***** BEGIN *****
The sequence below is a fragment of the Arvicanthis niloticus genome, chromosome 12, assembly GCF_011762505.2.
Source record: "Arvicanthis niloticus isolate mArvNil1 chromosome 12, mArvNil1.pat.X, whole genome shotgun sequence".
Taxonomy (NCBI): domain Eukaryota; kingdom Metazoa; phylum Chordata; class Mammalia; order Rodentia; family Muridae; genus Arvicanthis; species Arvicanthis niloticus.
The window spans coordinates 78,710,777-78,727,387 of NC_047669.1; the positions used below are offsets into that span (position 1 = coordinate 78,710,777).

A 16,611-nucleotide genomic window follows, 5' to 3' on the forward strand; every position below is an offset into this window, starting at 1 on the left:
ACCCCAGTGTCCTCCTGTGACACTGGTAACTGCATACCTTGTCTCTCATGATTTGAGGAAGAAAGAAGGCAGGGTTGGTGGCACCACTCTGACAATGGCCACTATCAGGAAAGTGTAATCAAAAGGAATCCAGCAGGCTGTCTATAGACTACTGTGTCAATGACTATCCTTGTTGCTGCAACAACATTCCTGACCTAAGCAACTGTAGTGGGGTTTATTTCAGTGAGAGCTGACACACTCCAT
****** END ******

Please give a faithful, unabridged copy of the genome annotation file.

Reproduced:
The sequence below is a fragment of the Arvicanthis niloticus genome, chromosome 12, assembly GCF_011762505.2.
Source record: "Arvicanthis niloticus isolate mArvNil1 chromosome 12, mArvNil1.pat.X, whole genome shotgun sequence".
Taxonomy (NCBI): domain Eukaryota; kingdom Metazoa; phylum Chordata; class Mammalia; order Rodentia; family Muridae; genus Arvicanthis; species Arvicanthis niloticus.
The window spans coordinates 78,710,777-78,727,387 of NC_047669.1; the positions used below are offsets into that span (position 1 = coordinate 78,710,777).

A 16,611-nucleotide genomic window follows, 5' to 3' on the forward strand; every position below is an offset into this window, starting at 1 on the left:
ACCCCAGTGTCCTCCTGTGACACTGGTAACTGCATACCTTGTCTCTCATGATTTGAGGAAGAAAGAAGGCAGGGTTGGTGGCACCACTCTGACAATGGCCACTATCAGGAAAGTGTAATCAAAAGGAATCCAGCAGGCTGTCTATAGACTACTGTGTCAATGACTATCCTTGTTGCTGCAACAACATTCCTGACCTAAGCAACTGTAGTGGGGTTTATTTCAGTGAGAGCTGACACACTCCAT